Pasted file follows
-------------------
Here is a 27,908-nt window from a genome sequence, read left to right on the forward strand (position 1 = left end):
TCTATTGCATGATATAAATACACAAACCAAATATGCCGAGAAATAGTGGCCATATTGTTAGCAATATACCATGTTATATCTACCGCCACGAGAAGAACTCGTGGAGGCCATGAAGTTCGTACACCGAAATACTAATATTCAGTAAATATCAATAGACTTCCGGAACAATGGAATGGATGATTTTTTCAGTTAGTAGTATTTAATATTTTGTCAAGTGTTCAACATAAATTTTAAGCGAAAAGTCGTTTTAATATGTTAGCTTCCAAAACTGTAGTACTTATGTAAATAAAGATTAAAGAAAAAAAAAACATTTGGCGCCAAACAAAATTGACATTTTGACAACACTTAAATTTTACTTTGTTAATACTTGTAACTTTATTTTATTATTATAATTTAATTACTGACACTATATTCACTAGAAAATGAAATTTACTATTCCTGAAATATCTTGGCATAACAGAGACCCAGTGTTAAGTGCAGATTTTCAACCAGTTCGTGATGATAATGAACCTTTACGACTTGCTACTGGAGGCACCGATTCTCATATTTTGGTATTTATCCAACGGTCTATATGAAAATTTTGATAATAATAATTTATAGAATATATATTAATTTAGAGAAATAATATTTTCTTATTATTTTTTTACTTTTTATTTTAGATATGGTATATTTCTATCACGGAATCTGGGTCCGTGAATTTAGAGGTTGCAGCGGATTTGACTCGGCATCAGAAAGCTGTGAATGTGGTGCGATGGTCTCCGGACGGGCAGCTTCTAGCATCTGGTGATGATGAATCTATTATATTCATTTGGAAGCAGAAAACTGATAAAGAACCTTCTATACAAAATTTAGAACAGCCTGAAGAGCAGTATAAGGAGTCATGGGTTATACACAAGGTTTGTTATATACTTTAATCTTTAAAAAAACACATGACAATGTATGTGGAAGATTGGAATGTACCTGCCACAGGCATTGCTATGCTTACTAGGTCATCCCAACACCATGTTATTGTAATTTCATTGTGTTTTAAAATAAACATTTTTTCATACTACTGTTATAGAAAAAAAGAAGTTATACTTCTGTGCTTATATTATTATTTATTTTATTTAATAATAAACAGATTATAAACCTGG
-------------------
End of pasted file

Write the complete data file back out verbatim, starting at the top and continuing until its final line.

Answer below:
Here is a 27,908-nt window from a genome sequence, read left to right on the forward strand (position 1 = left end):
TCTATTGCATGATATAAATACACAAACCAAATATGCCGAGAAATAGTGGCCATATTGTTAGCAATATACCATGTTATATCTACCGCCACGAGAAGAACTCGTGGAGGCCATGAAGTTCGTACACCGAAATACTAATATTCAGTAAATATCAATAGACTTCCGGAACAATGGAATGGATGATTTTTTCAGTTAGTAGTATTTAATATTTTGTCAAGTGTTCAACATAAATTTTAAGCGAAAAGTCGTTTTAATATGTTAGCTTCCAAAACTGTAGTACTTATGTAAATAAAGATTAAAGAAAAAAAAAACATTTGGCGCCAAACAAAATTGACATTTTGACAACACTTAAATTTTACTTTGTTAATACTTGTAACTTTATTTTATTATTATAATTTAATTACTGACACTATATTCACTAGAAAATGAAATTTACTATTCCTGAAATATCTTGGCATAACAGAGACCCAGTGTTAAGTGCAGATTTTCAACCAGTTCGTGATGATAATGAACCTTTACGACTTGCTACTGGAGGCACCGATTCTCATATTTTGGTATTTATCCAACGGTCTATATGAAAATTTTGATAATAATAATTTATAGAATATATATTAATTTAGAGAAATAATATTTTCTTATTATTTTTTTACTTTTTATTTTAGATATGGTATATTTCTATCACGGAATCTGGGTCCGTGAATTTAGAGGTTGCAGCGGATTTGACTCGGCATCAGAAAGCTGTGAATGTGGTGCGATGGTCTCCGGACGGGCAGCTTCTAGCATCTGGTGATGATGAATCTATTATATTCATTTGGAAGCAGAAAACTGATAAAGAACCTTCTATACAAAATTTAGAACAGCCTGAAGAGCAGTATAAGGAGTCATGGGTTATACACAAGGTTTGTTATATACTTTAATCTTTAAAAAAACACATGACAATGTATGTGGAAGATTGGAATGTACCTGCCACAGGCATTGCTATGCTTACTAGGTCATCCCAACACCATGTTATTGTAATTTCATTGTGTTTTAAAATAAACATTTTTTCATACTACTGTTATAGAAAAAAAGAAGTTATACTTCTGTGCTTATATTATTATTTATTTTATTTAATAATAAACAGATTATAAACCTGG